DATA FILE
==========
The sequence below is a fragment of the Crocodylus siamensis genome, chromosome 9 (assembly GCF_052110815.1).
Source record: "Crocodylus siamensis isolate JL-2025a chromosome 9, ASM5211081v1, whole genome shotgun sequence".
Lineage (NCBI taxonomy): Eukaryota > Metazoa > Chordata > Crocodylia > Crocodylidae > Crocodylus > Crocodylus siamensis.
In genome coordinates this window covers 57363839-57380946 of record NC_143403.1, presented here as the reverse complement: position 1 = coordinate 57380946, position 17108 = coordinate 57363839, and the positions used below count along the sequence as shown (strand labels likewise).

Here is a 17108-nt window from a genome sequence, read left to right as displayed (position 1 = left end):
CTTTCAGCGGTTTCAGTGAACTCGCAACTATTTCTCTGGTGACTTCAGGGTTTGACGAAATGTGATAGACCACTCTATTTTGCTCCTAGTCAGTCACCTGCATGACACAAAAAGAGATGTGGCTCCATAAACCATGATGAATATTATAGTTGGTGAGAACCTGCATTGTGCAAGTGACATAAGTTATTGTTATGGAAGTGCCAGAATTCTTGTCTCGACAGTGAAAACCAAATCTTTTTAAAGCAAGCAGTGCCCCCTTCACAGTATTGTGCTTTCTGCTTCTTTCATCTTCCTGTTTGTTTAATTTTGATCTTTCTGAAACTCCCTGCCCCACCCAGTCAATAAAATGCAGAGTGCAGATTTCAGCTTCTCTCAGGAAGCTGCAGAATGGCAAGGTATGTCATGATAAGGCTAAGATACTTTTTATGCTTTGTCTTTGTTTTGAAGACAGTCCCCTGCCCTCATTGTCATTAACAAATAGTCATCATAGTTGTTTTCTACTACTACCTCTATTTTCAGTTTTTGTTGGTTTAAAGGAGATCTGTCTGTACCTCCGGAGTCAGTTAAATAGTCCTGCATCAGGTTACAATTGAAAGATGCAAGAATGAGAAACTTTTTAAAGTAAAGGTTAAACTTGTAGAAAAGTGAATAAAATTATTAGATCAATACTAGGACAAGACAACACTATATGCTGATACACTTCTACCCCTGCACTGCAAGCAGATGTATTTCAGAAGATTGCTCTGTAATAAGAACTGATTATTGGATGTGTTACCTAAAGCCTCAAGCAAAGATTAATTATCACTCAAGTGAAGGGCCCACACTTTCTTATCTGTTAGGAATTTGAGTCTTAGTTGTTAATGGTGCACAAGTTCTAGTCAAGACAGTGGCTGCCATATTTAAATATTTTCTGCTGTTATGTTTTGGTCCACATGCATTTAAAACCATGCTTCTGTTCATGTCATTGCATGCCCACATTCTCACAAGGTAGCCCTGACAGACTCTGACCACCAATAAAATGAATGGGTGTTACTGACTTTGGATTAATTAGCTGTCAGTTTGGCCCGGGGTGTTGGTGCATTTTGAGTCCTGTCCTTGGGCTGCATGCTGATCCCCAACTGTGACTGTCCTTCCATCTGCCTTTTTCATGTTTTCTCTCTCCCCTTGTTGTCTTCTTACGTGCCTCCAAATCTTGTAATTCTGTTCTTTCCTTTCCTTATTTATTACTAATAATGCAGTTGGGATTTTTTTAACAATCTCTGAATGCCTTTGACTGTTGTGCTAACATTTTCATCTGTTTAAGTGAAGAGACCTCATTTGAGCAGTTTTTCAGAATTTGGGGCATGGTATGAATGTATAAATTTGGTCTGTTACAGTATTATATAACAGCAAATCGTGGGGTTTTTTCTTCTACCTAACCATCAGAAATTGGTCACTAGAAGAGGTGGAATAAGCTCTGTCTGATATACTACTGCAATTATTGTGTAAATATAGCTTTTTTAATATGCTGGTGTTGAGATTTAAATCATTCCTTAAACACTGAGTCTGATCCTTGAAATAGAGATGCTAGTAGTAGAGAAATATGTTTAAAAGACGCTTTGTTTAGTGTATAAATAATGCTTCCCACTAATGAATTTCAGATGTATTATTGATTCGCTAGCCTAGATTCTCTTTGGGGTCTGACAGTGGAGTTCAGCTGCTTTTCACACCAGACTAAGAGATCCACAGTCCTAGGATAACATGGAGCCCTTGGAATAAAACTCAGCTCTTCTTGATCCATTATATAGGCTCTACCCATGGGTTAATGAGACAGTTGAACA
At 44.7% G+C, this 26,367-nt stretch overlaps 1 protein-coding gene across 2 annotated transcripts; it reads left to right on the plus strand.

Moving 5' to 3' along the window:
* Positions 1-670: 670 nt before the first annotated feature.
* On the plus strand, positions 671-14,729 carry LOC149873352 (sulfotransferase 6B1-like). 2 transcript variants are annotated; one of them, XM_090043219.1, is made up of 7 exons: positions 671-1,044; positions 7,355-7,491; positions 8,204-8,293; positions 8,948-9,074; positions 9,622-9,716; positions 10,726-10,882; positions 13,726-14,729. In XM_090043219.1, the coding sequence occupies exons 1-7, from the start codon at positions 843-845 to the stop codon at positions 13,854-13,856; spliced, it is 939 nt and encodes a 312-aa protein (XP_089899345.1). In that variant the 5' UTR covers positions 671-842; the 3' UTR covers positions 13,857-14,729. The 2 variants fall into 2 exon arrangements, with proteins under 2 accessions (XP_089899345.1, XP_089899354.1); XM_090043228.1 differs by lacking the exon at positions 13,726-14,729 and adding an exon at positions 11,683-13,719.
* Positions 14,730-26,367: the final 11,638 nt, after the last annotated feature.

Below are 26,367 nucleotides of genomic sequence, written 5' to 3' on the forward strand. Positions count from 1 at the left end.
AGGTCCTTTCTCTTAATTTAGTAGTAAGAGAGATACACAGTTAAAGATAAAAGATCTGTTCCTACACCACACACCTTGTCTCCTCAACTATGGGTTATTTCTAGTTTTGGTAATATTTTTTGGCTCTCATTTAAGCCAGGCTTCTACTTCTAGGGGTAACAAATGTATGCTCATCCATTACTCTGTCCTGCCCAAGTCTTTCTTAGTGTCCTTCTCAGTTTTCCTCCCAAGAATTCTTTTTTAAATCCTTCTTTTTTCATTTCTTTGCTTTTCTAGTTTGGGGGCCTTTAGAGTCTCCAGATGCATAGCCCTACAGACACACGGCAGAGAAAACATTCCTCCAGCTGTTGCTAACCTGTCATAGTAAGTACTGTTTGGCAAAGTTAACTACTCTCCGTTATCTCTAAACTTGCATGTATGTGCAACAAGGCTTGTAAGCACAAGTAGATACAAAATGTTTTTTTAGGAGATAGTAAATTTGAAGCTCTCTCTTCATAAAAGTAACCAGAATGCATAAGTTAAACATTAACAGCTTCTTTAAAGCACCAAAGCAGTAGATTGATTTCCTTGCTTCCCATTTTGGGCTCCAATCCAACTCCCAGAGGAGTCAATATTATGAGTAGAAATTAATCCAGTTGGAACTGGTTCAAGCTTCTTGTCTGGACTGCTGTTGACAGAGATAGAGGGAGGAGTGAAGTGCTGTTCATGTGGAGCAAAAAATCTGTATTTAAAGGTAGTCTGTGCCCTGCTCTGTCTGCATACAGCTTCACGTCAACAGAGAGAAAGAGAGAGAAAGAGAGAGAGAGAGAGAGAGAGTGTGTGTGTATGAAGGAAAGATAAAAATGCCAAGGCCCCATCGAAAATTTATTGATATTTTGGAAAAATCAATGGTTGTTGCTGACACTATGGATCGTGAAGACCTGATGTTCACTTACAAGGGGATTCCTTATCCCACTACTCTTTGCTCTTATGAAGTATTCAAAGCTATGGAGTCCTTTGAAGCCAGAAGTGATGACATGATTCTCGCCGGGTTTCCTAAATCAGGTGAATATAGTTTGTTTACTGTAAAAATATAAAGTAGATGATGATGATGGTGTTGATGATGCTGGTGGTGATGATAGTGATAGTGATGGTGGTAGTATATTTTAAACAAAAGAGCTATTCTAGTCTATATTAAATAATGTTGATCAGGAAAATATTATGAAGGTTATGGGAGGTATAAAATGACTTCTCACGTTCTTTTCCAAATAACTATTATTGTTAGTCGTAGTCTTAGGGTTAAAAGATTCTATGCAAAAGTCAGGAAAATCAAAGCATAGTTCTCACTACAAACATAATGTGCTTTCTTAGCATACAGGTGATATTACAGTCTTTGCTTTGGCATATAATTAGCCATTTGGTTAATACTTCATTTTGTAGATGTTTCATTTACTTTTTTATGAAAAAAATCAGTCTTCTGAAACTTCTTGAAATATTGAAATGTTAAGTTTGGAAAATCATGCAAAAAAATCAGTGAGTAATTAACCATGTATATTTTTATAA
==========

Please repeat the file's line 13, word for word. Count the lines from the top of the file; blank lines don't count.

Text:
AGGTCCTTTCTCTTAATTTAGTAGTAAGAGAGATACACAGTTAAAGATAAAAGATCTGTTCCTACACCACACACCTTGTCTCCTCAACTATGGGTTATTTCTAGTTTTGGTAATATTTTTTGGCTCTCATTTAAGCCAGGCTTCTACTTCTAGGGGTAACAAATGTATGCTCATCCATTACTCTGTCCTGCCCAAGTCTTTCTTAGTGTCCTTCTCAGTTTTCCTCCCAAGAATTCTTTTTTAAATCCTTCTTTTTTCATTTCTTTGCTTTTCTAGTTTGGGGGCCTTTAGAGTCTCCAGATGCATAGCCCTACAGACACACGGCAGAGAAAACATTCCTCCAGCTGTTGCTAACCTGTCATAGTAAGTACTGTTTGGCAAAGTTAACTACTCTCCGTTATCTCTAAACTTGCATGTATGTGCAACAAGGCTTGTAAGCACAAGTAGATACAAAATGTTTTTTTAGGAGATAGTAAATTTGAAGCTCTCTCTTCATAAAAGTAACCAGAATGCATAAGTTAAACATTAACAGCTTCTTTAAAGCACCAAAGCAGTAGATTGATTTCCTTGCTTCCCATTTTGGGCTCCAATCCAACTCCCAGAGGAGTCAATATTATGAGTAGAAATTAATCCAGTTGGAACTGGTTCAAGCTTCTTGTCTGGACTGCTGTTGACAGAGATAGAGGGAGGAGTGAAGTGCTGTTCATGTGGAGCAAAAAATCTGTATTTAAAGGTAGTCTGTGCCCTGCTCTGTCTGCATACAGCTTCACGTCAACAGAGAGAAAGAGAGAGAAAGAGAGAGAGAGAGAGAGAGAGTGTGTGTGTATGAAGGAAAGATAAAAATGCCAAGGCCCCATCGAAAATTTATTGATATTTTGGAAAAATCAATGGTTGTTGCTGACACTATGGATCGTGAAGACCTGATGTTCACTTACAAGGGGATTCCTTATCCCACTACTCTTTGCTCTTATGAAGTATTCAAAGCTATGGAGTCCTTTGAAGCCAGAAGTGATGACATGATTCTCGCCGGGTTTCCTAAATCAGGTGAATATAGTTTGTTTACTGTAAAAATATAAAGTAGATGATGATGATGGTGTTGATGATGCTGGTGGTGATGATAGTGATAGTGATGGTGGTAGTATATTTTAAACAAAAGAGCTATTCTAGTCTATATTAAATAATGTTGATCAGGAAAATATTATGAAGGTTATGGGAGGTATAAAATGACTTCTCACGTTCTTTTCCAAATAACTATTATTGTTAGTCGTAGTCTTAGGGTTAAAAGATTCTATGCAAAAGTCAGGAAAATCAAAGCATAGTTCTCACTACAAACATAATGTGCTTTCTTAGCATACAGGTGATATTACAGTCTTTGCTTTGGCATATAATTAGCCATTTGGTTAATACTTCATTTTGTAGATGTTTCATTTACTTTTTTATGAAAAAAATCAGTCTTCTGAAACTTCTTGAAATATTGAAATGTTAAGTTTGGAAAATCATGCAAAAAAATCAGTGAGTAATTAACCATGTATATTTTTATAA